The Arizona Route 66 Fun Run

A 150-mile Rolling Party on Wheels, from Seligman to Topock
May 2nd, 3rd & 4th, 2003


Got a vehicle you love to show off? If so, you can join several hundred other like-minded people in Seligman, Arizona, the first weekend in May, for three days of rocking good times on the road - the Mother Road, Route 66.

Seligman (suh-LIG-man) is a railroad-and-ranching town at the intersection of old 66 and I-40 in northern Arizona. The town has some excellent restaurants, and so much genuine personality it's worth checking out at any time of the year - but it really jumps for the Fun Run.

The party starts on Friday evening as people gather in town from near and far. The motels fill up, the town's main drag is lined block after block with aficionados showing off and enjoying outstanding examples of automotive history and art. Those not parked or strolling are cruising, and there's music and dancing in the street.

The pre-registration fee is only $44, and any operating vehicle is welcome to join in, so there's a wide range of delights - from snarling, rumbling Shelby Cobras to wheezing, clackety old Model As, and no telling what else - a Whizzer motor-bicycle, A VW hippy van, hotrods, classics - anything with wheels that can make the scene for kicks on 66.

Many of the classics and rods on the street have their hoods opened so passing connoisseurs of fine engines can enjoy the beauty within.

Among the opening evening's festivities is the Miss Route 66 pageant. Some of the loveliest and most talented young ladies from towns along the road compete for the crown, and the honor of serving as Miss Route 66 for the coming year. Winner of 2003's title is Miss Kristine Best, of Truxton.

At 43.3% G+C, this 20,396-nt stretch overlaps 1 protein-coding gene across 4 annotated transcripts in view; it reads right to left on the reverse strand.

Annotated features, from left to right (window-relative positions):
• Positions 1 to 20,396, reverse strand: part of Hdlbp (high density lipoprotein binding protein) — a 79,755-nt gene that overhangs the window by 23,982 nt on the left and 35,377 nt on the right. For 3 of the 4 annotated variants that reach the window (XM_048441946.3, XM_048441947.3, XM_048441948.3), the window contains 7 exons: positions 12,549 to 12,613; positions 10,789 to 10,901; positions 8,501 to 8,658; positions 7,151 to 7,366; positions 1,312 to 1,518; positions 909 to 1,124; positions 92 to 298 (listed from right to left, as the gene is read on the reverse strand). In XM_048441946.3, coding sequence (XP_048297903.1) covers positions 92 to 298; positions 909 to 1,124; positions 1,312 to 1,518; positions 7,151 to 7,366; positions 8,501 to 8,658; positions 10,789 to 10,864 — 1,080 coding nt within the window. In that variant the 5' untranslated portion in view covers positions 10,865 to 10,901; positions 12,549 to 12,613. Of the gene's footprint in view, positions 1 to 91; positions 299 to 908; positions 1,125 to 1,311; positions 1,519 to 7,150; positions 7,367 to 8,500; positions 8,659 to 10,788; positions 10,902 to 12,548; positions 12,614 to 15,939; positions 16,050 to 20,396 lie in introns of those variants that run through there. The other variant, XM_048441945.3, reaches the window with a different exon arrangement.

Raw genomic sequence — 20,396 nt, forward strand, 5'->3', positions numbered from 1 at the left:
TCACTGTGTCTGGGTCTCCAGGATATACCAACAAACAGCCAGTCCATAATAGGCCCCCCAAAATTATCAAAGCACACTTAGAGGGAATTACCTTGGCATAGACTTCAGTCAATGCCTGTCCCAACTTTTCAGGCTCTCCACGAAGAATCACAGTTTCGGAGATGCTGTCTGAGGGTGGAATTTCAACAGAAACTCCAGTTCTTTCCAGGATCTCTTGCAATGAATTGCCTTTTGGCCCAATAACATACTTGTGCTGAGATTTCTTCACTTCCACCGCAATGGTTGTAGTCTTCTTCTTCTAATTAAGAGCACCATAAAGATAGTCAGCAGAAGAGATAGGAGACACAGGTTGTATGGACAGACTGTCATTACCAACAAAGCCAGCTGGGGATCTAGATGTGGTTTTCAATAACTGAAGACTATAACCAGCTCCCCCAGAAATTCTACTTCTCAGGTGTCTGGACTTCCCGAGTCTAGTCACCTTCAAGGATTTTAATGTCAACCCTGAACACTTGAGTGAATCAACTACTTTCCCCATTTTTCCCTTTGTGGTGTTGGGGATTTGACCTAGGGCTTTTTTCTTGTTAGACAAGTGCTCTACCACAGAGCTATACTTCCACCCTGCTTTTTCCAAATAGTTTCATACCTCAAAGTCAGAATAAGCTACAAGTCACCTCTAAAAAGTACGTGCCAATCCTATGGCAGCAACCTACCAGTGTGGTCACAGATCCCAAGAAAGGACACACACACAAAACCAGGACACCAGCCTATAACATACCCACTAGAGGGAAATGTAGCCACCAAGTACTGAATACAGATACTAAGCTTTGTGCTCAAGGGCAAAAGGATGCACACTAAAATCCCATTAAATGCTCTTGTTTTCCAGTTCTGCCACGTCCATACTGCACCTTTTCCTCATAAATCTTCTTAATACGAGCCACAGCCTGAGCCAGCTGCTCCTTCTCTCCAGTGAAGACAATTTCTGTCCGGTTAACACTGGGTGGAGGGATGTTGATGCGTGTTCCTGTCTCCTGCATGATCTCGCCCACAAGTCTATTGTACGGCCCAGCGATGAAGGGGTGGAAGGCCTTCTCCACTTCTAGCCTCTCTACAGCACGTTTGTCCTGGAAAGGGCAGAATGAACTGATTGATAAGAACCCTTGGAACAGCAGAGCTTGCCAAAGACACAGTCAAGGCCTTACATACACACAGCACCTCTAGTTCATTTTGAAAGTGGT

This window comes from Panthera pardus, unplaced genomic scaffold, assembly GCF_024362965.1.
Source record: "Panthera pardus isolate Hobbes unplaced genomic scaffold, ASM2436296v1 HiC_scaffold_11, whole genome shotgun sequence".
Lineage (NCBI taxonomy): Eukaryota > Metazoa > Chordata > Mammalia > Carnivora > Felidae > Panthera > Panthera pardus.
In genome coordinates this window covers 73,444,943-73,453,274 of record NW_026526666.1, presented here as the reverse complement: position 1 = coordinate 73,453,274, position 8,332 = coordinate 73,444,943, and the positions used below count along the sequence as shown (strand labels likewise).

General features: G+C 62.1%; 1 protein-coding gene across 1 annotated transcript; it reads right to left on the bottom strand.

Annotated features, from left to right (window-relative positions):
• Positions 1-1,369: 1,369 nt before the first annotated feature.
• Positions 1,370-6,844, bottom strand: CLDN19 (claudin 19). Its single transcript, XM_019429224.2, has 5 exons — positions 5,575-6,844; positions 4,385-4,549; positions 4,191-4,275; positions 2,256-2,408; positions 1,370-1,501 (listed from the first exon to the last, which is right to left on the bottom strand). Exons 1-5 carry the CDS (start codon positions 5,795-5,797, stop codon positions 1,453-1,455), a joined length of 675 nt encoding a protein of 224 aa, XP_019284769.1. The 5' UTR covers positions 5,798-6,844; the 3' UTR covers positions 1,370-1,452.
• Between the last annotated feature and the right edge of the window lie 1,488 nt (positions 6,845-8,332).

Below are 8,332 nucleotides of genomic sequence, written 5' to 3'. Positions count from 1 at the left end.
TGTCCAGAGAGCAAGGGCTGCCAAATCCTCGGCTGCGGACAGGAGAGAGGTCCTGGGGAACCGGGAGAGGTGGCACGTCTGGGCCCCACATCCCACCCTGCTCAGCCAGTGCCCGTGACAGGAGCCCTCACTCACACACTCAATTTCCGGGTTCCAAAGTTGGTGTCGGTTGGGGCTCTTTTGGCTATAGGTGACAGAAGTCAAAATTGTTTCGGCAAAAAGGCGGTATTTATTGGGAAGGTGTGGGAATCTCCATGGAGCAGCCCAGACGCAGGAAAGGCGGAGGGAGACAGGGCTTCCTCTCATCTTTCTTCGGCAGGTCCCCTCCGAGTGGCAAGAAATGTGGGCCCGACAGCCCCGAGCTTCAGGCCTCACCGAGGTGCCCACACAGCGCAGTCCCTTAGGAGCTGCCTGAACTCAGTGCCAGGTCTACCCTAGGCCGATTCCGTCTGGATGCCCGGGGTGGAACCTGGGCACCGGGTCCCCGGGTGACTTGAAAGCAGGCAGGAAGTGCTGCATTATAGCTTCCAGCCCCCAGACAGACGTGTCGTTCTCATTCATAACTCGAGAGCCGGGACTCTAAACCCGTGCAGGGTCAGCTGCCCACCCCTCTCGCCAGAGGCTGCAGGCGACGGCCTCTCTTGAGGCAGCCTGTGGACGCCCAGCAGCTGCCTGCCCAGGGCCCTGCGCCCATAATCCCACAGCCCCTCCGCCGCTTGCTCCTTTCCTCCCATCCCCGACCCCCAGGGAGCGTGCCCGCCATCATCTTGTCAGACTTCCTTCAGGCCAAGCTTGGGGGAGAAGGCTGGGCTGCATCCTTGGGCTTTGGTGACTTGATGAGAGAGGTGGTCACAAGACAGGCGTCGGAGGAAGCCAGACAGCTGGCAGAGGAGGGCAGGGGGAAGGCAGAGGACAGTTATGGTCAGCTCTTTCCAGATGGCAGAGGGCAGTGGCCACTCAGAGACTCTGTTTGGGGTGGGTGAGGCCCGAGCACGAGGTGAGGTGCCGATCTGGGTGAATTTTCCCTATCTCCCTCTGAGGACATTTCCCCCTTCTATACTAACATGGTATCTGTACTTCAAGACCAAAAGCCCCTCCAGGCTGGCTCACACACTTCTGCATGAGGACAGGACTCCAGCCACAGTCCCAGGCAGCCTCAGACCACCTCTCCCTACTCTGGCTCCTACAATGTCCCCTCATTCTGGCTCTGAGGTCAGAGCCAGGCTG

Friday night is literally a ball, and people hit the sack looking forward to a whole weekend of road-tripping fun.


The run officially gets underway at 10 a.m., so everyone is up early to cruise, get their vehicles lined up, and stroll around meeting old friends and making new ones. With many new arrivals Saturday morning, Seligman's 66 is cruising and partying from the old buffalo's pen on the east edge of town to the start line on the west.

Cruising past the Snow Cap drive-in Saturday morning before the start.

Angel Delgadillo's barber shop, local center of Route 66 lore.

The FunRunners line up heading west along both curbs and in the center turn lane, leaving two lanes for regular traffic. The lead car is a 1950s Kingman police car, black and white with a cherry on top. A few Harley-mounted motorcycle cops, and a modern highway patrol pursuit car with a hot flame paint job, also served as escorts for the starting parade out of Seligman.

Once on the open road, though, only the usual traffic laws apply, and the several hundred vehicles soon stretch out along the highway, at their own chosen speed and stopping where they please. Last year there were about 800 vehicles; 2003 saw about 600. Most agreed high fuel prices forced some to pass on the event this year. Even so, several hundred classics motoring one of the world's coolest highways is a sight to see.